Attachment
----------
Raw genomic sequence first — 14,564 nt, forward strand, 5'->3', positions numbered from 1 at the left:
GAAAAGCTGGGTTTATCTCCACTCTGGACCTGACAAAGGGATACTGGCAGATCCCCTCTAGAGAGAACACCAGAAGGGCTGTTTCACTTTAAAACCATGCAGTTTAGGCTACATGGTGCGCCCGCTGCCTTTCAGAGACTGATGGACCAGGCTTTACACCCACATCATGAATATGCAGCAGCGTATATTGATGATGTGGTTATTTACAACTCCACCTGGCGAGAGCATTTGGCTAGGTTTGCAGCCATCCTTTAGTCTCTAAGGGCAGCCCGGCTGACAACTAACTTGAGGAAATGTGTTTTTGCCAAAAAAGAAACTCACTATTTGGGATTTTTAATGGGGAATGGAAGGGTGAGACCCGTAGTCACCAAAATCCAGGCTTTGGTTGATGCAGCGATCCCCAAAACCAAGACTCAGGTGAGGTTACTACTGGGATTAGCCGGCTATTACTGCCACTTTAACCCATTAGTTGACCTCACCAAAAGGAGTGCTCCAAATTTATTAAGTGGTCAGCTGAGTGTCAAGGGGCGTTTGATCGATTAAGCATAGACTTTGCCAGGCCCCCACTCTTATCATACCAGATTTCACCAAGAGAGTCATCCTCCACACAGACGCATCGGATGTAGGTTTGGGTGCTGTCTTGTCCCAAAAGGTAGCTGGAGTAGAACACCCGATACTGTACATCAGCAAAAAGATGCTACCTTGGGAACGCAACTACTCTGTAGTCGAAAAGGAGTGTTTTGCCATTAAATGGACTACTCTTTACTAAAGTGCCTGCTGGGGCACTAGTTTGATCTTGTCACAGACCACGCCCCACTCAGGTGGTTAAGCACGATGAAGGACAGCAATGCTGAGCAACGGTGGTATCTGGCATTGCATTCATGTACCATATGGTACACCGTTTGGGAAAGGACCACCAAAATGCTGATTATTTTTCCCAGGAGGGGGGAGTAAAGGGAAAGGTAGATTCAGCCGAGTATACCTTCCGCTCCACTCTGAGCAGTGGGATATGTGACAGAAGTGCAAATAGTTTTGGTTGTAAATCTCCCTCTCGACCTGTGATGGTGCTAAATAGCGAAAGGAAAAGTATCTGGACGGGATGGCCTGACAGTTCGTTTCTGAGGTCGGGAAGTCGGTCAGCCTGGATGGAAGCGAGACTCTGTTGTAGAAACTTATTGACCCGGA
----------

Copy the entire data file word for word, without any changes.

Raw genomic sequence first — 14,564 nt, forward strand, 5'->3', positions numbered from 1 at the left:
GAAAAGCTGGGTTTATCTCCACTCTGGACCTGACAAAGGGATACTGGCAGATCCCCTCTAGAGAGAACACCAGAAGGGCTGTTTCACTTTAAAACCATGCAGTTTAGGCTACATGGTGCGCCCGCTGCCTTTCAGAGACTGATGGACCAGGCTTTACACCCACATCATGAATATGCAGCAGCGTATATTGATGATGTGGTTATTTACAACTCCACCTGGCGAGAGCATTTGGCTAGGTTTGCAGCCATCCTTTAGTCTCTAAGGGCAGCCCGGCTGACAACTAACTTGAGGAAATGTGTTTTTGCCAAAAAAGAAACTCACTATTTGGGATTTTTAATGGGGAATGGAAGGGTGAGACCCGTAGTCACCAAAATCCAGGCTTTGGTTGATGCAGCGATCCCCAAAACCAAGACTCAGGTGAGGTTACTACTGGGATTAGCCGGCTATTACTGCCACTTTAACCCATTAGTTGACCTCACCAAAAGGAGTGCTCCAAATTTATTAAGTGGTCAGCTGAGTGTCAAGGGGCGTTTGATCGATTAAGCATAGACTTTGCCAGGCCCCCACTCTTATCATACCAGATTTCACCAAGAGAGTCATCCTCCACACAGACGCATCGGATGTAGGTTTGGGTGCTGTCTTGTCCCAAAAGGTAGCTGGAGTAGAACACCCGATACTGTACATCAGCAAAAAGATGCTACCTTGGGAACGCAACTACTCTGTAGTCGAAAAGGAGTGTTTTGCCATTAAATGGACTACTCTTTACTAAAGTGCCTGCTGGGGCACTAGTTTGATCTTGTCACAGACCACGCCCCACTCAGGTGGTTAAGCACGATGAAGGACAGCAATGCTGAGCAACGGTGGTATCTGGCATTGCATTCATGTACCATATGGTACACCGTTTGGGAAAGGACCACCAAAATGCTGATTATTTTTCCCAGGAGGGGGGAGTAAAGGGAAAGGTAGATTCAGCCGAGTATACCTTCCGCTCCACTCTGAGCAGTGGGATATGTGACAGAAGTGCAAATAGTTTTGGTTGTAAATCTCCCTCTCGACCTGTGATGGTGCTAAATAGCGAAAGGAAAAGTATCTGGACGGGATGGCCTGACAGTTCGTTTCTGAGGTCGGGAAGTCGGTCAGCCTGGATGGAAGCGAGACTCTGTTGTAGAAACTTATTGACCCGGA